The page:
Knutsford is a picturesque, charming town located on the Cheshire Plain between Chester and Manchester. Its two main streets are lined with olde worlde boutiques and contemporary cafés alike; close by lies the sprawling estate of Tatton Park, complete with a mansion, haunted hall, landscaped gardens and a huge deer park to explore.
Situated in a quiet, cobbled courtyard, just off King Street, lies the Courtyard Coffee House, which is also home to a substantial collection of Penny Farthings. There’s a large selection of cakes and pastries, including a devilishly rich chocolate cake, the American classic pecan pie and, of course, the traditional British cream tea. If you prefer a more contemporary café, head to Cha-Bar (located on Princess Street); there’s a great range of both traditional and modern fare, made with fresh, local ingredients, and an enormous selection of teas. Their hot filled baguettes are delicious; an ideal bite to eat before heading out to explore Tatton Park.
At the end of King Street, lies the entrance to Tatton Park; there’s an entrance fee for cars and other vehicles, but it’s free for pedestrians. Numerous trails snake across the grassy pastures and around the meres, begging to be explored. With around 1000 acres of landscaped parkland to explore, including two meres, woodland and farmland, it’s easy to spend an afternoon wandering around this bubble of tranquillity, just a short walk away from the town centre.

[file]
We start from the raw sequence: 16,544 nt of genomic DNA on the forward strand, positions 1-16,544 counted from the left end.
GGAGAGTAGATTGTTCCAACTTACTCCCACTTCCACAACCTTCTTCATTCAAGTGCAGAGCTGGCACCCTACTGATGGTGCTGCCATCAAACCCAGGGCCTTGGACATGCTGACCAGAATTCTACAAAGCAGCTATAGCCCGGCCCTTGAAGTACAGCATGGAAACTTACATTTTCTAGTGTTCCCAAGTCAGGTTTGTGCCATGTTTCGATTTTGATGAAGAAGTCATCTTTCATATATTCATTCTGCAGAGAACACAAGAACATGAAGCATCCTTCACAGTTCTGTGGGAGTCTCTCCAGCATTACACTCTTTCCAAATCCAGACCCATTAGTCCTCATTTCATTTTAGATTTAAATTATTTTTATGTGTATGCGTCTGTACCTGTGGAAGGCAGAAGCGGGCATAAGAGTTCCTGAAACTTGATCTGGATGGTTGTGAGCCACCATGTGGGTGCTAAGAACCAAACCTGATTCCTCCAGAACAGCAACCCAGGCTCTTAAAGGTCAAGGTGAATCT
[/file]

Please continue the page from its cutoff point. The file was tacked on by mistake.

If you venture to the far end of Tatton Mere, you might catch a glimpse of the neoclassical mansion; in summer, it’s often hidden behind the outcrops of trees, but when the leaves fall it’s easier to spot. Further on, you’ll rejoin the main road and loop past the entrance to the mansion, where numerous events are held. Just beyond the mansion lies the Stableyard, brimming with places to eat, drink and shop; check out The Housekeeper’s Store for local delicacies and meat which has been reared on the estate.
Besides exploring the mansion, there are also Edwardian gardens to be discovered and the (supposedly) haunted Tudor Old Hall. There’s also an authentic working farm, Home Farm, which is committed to sustaining rare breed farm animals; if it’s your sort of thing it’s possible to volunteer here. Exploring the deer park on foot is absolutely free; other parts of the estate incur an entry fee.
Before heading home it’s worth paying a visit to Booths, an upmarket supermarket exclusive to the north of England. It’s located a few minutes’ walk from the railway station; there’s a charge for parking. Booths uses local suppliers, and there’s a sizeable selection of fresh meats, fish and cheeses to choose from, alongside seasonal fruits and vegetables and a delicatessen. Their bakery section is stunning: think fresh breads, bagels, biscuits, cakes and tray bakes as far as the eye can see. The treacle tart is an indescribably delicious creation; my only regret was only buying one.